27 Mar 2013

Laiki Bank: Some Depositors Are More Equal Than Others + Why the British Banking Industry has become identical with an Organised Criminal Enterprise. Part 3 + Egan-Jones Downgrades UK From AA- To A+

Raül Ilargi Meijer: Yeah, some things in life are inevitable. That's why it was no surprise, though still endlessly amusing, to find that while depositors of Laiki Bank (aka Cyprus Popular Bank) on the island itself have been unable to get to their money for 10 days now, Laiki's 4 branches in the UK have all that time simply remained open for business.
Which also means that richer clients in Cyprus will lose between 40% and 100% of their savings above €100,000, unless they were smart enough to fly to Britain in time and transfer it all to another bank.
Still, Laiki Bank UK is simply a branch of the mothership Laiki Bank on Cyprus, with the difference that deposits fall under UK deposit "compensation" laws. Unlike Bank of Cyprus UK, Laiki is not incorporated under UK law.
And I had been wondering why everyone was talking about Russian depositors in Cyprus, but nobody mentioned the Brits, who must have tons of bank accounts there, the island being a former colony and all. I guess perhaps I have my answer now.
Laiki has had UK branches since 1974, nothing strange there, long running ties (though never incorporation). But it also has majority interests in banks in Russia, Ukraine, Estonia, Malta and other countries. Maybe someday we'll find out what happened there since March 16. For instance, how much money was taken out at Laiki Moscow in the past 10 days?
For the moment, I'd be satisfied with details on what went on in its UK branches. What remains at Laiki will need to be used to pay off debt. But if the ship has been leaking like a sieve all the time, how much is left to do that with? And whatever has been taken out will come at the expense of what has not: it could easily be the difference between losing 40% or 100%. Just a guess, to be sure, but that's all anybody has right now.
UK Chancellor of the Exchequer George Osborne (who today sent another plane carrying €13 million in cash for British soldiers stationed in Cyprus) says he's working on a plan to exempt British branches - and their clients - of Cypriot banks from the worst of the Laiki mess, i.e. make all British citizens whole.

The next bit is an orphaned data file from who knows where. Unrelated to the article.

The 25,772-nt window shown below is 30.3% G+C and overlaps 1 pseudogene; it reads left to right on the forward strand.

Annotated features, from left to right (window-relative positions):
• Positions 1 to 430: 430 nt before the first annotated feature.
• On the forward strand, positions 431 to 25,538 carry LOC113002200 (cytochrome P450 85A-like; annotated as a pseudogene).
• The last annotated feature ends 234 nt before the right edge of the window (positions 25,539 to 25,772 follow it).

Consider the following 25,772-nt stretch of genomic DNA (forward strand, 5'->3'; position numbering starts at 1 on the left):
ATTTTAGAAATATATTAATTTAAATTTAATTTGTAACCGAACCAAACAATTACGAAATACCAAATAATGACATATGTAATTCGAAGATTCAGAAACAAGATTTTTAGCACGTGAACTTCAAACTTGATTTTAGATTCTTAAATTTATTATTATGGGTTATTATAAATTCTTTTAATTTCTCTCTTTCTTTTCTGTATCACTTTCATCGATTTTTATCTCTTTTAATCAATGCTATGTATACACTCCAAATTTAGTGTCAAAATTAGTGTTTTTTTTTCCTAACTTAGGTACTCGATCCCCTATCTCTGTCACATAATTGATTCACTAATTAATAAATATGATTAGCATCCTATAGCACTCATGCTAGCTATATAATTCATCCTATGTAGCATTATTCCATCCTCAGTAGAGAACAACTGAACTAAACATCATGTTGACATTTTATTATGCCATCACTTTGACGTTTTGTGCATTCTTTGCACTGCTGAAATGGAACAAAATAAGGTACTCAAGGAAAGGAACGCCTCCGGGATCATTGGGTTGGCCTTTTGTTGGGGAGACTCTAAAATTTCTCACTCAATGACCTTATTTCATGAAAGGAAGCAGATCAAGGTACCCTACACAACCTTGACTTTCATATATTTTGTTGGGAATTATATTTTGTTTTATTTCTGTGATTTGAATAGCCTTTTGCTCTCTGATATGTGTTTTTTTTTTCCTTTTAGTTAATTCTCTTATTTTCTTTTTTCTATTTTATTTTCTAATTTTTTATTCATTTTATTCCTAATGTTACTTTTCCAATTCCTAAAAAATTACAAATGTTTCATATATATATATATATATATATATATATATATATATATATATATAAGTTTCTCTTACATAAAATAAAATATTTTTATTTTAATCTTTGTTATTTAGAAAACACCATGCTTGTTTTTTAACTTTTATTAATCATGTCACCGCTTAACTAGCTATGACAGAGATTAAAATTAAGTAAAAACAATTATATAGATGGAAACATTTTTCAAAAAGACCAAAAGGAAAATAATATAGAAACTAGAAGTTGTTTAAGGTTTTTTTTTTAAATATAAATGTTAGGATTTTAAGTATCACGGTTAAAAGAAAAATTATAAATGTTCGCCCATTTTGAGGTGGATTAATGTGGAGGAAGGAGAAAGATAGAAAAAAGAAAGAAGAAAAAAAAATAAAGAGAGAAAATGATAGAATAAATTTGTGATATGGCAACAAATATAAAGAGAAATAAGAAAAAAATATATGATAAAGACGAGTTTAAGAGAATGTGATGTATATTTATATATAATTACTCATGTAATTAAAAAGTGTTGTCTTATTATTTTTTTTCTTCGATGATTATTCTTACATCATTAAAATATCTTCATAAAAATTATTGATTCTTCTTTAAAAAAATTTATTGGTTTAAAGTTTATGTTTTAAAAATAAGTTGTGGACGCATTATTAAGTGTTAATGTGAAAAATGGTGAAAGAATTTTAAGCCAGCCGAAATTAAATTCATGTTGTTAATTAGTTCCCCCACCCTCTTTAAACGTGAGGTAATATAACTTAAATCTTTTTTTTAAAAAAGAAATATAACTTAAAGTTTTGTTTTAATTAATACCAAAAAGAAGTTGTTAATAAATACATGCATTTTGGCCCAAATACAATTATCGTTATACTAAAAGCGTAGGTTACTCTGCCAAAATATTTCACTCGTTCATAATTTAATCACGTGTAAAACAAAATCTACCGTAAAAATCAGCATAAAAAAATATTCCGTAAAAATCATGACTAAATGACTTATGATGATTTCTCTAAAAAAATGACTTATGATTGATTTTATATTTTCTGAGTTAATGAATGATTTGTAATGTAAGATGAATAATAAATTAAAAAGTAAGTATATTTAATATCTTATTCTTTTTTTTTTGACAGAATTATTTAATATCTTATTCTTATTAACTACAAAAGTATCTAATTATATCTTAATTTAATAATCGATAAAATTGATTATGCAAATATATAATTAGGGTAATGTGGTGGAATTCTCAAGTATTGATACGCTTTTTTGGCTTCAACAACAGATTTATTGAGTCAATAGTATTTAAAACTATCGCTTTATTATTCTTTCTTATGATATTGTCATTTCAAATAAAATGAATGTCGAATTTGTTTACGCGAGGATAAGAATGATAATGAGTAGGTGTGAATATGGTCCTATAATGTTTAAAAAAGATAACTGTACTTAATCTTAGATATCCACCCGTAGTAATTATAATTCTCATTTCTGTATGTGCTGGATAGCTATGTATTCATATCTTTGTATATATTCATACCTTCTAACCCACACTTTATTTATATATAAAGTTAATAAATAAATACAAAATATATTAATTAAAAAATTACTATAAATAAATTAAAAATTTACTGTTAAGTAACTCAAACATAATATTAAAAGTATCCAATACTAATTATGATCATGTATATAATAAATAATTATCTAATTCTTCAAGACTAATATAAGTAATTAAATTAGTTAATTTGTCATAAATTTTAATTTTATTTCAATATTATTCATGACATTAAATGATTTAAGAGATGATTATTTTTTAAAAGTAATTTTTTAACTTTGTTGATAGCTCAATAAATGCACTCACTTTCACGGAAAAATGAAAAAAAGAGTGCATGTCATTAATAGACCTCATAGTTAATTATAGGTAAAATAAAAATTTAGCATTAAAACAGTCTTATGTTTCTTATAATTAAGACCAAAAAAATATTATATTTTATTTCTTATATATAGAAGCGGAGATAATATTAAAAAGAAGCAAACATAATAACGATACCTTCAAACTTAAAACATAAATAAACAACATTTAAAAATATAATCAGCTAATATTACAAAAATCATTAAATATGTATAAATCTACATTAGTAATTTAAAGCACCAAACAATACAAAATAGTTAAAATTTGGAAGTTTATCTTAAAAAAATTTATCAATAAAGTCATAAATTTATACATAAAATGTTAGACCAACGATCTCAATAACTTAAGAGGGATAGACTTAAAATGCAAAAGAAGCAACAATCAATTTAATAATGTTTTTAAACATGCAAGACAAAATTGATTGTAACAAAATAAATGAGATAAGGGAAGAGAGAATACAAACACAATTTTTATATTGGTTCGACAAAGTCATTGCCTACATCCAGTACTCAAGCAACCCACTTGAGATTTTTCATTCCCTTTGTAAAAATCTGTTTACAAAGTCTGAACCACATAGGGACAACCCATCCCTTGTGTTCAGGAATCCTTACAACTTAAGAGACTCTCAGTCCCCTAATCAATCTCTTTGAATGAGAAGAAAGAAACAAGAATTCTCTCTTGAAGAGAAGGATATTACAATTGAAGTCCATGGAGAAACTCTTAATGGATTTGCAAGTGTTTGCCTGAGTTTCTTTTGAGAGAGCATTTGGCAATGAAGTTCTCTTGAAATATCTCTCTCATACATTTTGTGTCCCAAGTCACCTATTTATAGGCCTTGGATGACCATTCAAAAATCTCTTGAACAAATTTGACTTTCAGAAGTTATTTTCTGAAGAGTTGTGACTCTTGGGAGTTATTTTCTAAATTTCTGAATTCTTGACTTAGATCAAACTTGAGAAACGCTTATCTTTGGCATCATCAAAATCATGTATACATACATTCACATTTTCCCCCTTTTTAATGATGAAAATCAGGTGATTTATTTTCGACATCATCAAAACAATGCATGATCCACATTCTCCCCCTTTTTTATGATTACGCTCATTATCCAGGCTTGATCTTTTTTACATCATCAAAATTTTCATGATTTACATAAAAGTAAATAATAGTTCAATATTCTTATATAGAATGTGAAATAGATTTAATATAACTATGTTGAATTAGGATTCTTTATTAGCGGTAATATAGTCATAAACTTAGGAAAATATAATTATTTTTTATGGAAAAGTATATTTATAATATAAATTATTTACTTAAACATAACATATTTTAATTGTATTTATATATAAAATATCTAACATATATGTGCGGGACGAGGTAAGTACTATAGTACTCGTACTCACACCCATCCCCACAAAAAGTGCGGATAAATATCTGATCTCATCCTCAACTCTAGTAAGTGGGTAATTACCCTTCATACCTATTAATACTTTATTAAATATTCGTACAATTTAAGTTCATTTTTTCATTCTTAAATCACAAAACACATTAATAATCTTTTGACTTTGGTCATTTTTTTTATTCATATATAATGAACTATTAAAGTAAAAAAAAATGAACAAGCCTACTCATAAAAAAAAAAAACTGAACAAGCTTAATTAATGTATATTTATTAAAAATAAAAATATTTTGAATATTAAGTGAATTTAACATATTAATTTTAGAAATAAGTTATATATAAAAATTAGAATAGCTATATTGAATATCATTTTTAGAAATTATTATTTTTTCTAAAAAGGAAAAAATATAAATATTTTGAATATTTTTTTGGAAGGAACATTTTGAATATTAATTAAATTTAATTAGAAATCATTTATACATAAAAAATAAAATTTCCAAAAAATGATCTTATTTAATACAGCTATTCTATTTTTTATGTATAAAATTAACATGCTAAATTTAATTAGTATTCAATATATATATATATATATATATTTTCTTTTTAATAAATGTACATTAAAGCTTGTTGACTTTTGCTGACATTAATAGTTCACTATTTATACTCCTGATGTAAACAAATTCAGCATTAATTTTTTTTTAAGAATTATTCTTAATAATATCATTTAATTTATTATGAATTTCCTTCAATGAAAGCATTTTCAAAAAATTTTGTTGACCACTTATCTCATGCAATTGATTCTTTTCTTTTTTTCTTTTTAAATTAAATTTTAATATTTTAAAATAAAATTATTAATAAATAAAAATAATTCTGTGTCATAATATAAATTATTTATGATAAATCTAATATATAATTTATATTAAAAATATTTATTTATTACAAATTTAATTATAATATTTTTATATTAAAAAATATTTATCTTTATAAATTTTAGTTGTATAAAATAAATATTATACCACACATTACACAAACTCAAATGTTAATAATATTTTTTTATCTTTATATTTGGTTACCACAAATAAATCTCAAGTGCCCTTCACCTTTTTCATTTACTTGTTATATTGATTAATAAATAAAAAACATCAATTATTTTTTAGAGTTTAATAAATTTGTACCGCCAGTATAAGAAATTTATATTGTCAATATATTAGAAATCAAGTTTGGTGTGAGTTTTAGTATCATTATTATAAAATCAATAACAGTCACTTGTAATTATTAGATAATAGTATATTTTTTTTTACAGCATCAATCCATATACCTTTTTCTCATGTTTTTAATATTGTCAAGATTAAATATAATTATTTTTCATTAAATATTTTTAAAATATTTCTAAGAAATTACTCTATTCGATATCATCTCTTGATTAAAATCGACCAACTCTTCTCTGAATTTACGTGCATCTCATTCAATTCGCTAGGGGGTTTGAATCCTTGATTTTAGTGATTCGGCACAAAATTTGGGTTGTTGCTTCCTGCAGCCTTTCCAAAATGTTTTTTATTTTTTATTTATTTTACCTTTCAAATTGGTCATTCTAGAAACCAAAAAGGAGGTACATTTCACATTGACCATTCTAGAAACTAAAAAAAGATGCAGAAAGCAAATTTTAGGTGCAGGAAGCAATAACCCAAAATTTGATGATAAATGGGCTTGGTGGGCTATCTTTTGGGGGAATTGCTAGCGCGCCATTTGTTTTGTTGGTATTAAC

Leaving the UK branches open for business, and not telling the outside world, would seem to be a firm step in that direction. Think maybe the 4 branches have called their (best) clients with a warning or two? After a friendly call from Osborne's office? Barclays has "offered" to speed up opening accounts especially for the purpose. Good patriots...
Holland and Britain made 340,000 savers at Iceland's Landesbanki whole when it collapsed in 2008. Will they do the same this time? For all those people who moved their money and accounts to Cyrpus to avoid domestic tax schemes? This has the makings of a good story. Unless you're simply a hard working Cypriot living on Cyprus. Then you're simply screwed.

Zero Euro Bill



Why the British Banking Industry has become identical with an Organised Criminal Enterprise. Part 3
This is the third and last tranche of evidence I submitted to the Commission on Banking Culture and which their Government Servants sought to suppress.

Regulation by prosecution

47.The recent report issued by the Treasury Select Committee entitled '... Fixing LIBOR: some preliminary findings...' contains very little that    those of us who have long been concerned about the criminal state of the British banking sector did not already know.

48.One of the key findings of the report deals with the relationship between the various regulatory agencies of the State, and the way in which they dealt with the emergence of incriminating details about the LIBOR affair.

49.What this report demonstrates so clearly is the lack of willingness for the FSA to adopt its powers to prosecute financial crime, and the very narrow interpretation they placed upon their function. This reflects earlier findings concerning the attitude of the regulator towards its prosecutorial role uncovered in its earlier days.